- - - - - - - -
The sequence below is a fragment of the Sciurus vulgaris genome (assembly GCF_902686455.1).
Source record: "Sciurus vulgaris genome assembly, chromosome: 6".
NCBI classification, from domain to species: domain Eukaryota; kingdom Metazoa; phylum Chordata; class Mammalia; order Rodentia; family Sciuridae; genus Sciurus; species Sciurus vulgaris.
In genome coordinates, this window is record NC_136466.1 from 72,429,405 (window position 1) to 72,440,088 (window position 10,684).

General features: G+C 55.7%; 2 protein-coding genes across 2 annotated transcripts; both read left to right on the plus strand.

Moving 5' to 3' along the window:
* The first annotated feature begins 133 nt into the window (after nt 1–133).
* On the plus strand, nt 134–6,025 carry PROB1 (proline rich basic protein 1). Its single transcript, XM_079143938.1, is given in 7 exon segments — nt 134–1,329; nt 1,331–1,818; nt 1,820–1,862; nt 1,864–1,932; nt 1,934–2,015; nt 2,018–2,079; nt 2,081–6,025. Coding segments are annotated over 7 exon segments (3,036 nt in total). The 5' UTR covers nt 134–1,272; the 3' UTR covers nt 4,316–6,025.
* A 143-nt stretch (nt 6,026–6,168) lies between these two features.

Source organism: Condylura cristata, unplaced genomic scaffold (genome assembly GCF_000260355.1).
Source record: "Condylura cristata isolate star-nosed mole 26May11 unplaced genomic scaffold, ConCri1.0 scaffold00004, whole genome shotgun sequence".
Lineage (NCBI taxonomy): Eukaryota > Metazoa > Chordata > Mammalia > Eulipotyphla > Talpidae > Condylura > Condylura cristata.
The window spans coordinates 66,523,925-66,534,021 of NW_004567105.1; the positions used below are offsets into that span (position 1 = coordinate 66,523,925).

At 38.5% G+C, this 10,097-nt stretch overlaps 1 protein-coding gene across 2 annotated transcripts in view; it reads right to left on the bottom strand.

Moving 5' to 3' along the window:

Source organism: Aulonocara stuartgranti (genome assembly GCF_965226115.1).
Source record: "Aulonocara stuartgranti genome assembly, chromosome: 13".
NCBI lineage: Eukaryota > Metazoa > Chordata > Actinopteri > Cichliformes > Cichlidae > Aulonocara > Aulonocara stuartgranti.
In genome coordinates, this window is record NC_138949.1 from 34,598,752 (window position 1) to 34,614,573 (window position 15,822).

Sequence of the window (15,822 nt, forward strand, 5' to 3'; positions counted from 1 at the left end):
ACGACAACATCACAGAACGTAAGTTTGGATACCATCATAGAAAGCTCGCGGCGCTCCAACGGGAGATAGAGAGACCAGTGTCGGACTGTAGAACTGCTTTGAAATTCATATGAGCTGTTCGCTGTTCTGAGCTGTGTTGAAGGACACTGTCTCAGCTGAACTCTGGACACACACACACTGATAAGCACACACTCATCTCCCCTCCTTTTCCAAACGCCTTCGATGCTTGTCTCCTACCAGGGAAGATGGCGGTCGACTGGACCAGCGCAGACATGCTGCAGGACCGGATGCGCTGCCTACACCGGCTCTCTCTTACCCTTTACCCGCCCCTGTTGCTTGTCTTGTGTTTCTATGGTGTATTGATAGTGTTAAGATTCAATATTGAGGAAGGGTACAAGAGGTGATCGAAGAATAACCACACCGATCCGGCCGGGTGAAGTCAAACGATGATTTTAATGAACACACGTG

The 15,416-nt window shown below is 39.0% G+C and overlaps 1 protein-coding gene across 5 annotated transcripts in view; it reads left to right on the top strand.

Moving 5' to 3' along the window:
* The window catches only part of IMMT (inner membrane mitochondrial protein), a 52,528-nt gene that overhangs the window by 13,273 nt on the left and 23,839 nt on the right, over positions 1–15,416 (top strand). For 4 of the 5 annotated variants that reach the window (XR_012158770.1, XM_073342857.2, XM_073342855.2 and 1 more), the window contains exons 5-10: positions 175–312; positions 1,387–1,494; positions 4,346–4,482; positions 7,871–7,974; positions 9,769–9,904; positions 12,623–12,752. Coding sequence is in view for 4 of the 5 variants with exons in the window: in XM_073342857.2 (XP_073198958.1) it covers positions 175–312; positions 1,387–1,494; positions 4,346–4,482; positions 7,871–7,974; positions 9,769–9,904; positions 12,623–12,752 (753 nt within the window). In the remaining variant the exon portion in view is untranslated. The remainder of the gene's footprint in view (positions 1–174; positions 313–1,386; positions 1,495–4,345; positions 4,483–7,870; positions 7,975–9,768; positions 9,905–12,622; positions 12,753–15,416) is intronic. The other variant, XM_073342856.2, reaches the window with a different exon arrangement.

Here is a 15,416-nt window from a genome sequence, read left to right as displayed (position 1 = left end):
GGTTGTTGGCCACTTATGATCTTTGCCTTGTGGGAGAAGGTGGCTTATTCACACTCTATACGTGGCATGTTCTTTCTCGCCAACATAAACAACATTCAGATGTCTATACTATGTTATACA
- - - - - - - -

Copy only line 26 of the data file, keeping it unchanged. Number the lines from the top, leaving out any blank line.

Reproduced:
GGTTGTTGGCCACTTATGATCTTTGCCTTGTGGGAGAAGGTGGCTTATTCACACTCTATACGTGGCATGTTCTTTCTCGCCAACATAAACAACATTCAGATGTCTATACTATGTTATACA